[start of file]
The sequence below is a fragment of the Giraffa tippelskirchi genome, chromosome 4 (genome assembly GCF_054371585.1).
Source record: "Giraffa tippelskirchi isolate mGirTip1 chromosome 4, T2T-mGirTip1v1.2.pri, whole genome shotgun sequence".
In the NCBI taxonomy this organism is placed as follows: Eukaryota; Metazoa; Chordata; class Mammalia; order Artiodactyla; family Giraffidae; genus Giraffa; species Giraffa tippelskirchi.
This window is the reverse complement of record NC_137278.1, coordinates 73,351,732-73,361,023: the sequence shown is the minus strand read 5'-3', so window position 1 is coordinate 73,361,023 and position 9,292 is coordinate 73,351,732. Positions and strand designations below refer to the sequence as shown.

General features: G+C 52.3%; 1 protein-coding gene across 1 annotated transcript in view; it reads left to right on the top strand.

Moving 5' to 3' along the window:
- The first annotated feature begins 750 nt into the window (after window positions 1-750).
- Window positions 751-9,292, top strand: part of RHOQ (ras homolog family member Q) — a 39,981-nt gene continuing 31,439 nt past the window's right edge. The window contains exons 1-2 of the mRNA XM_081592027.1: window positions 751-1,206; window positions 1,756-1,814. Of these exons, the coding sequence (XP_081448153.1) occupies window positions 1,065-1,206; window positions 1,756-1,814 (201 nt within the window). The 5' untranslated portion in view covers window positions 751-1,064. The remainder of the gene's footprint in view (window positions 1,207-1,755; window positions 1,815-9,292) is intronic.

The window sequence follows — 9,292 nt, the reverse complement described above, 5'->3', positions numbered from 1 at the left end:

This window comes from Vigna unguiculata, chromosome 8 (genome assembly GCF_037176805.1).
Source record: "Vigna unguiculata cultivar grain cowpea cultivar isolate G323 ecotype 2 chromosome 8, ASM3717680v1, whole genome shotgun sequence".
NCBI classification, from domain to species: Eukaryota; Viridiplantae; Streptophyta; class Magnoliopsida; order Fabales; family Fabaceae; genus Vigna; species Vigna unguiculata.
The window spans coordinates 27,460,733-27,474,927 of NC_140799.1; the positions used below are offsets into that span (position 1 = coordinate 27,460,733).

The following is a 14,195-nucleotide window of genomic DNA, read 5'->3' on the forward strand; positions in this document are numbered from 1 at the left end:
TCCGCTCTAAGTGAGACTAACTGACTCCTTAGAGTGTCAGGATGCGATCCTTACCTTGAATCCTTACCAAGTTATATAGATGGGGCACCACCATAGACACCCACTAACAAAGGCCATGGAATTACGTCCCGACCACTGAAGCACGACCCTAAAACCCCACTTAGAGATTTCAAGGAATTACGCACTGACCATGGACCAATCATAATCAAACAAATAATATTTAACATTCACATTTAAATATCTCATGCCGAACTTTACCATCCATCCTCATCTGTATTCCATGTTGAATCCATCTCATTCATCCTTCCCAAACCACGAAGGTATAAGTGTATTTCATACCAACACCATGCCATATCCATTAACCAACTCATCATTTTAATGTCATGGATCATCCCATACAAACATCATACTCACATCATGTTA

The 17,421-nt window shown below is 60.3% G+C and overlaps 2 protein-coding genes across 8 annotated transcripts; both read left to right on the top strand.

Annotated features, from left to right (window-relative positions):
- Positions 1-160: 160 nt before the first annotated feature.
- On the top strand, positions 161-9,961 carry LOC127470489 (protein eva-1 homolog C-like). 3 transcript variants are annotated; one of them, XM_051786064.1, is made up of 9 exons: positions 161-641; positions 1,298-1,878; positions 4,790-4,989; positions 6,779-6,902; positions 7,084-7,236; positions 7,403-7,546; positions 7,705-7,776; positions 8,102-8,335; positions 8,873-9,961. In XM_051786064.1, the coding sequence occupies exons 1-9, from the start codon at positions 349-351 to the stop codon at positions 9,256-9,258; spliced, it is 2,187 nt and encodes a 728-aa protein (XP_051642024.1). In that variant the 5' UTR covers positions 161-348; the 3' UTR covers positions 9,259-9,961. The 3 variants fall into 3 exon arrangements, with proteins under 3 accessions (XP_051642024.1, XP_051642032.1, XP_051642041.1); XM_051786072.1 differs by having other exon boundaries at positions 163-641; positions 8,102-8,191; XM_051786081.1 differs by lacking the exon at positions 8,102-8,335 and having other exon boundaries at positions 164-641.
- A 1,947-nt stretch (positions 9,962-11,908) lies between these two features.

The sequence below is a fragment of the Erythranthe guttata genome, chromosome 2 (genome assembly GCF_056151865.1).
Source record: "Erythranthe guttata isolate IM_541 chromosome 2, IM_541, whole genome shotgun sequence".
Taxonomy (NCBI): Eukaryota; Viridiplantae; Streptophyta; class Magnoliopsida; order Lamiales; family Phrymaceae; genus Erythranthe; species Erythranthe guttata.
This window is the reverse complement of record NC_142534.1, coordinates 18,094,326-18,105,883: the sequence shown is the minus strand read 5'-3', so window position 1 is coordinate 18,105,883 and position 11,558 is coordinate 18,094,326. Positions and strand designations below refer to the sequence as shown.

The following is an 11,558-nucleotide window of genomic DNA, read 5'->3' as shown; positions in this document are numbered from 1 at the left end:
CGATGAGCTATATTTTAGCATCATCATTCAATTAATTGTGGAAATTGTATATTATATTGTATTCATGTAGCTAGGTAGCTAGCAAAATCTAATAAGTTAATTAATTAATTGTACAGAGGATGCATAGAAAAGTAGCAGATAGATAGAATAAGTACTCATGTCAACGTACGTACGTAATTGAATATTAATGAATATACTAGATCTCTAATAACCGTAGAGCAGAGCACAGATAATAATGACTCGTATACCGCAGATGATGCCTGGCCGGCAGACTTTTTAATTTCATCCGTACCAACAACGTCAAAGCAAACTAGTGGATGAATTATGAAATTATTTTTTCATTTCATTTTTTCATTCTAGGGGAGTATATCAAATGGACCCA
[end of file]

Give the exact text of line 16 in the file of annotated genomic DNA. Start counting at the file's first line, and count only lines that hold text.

The 17,421-nt window shown below is 60.3% G+C and overlaps 2 protein-coding genes across 8 annotated transcripts; both read left to right on the top strand.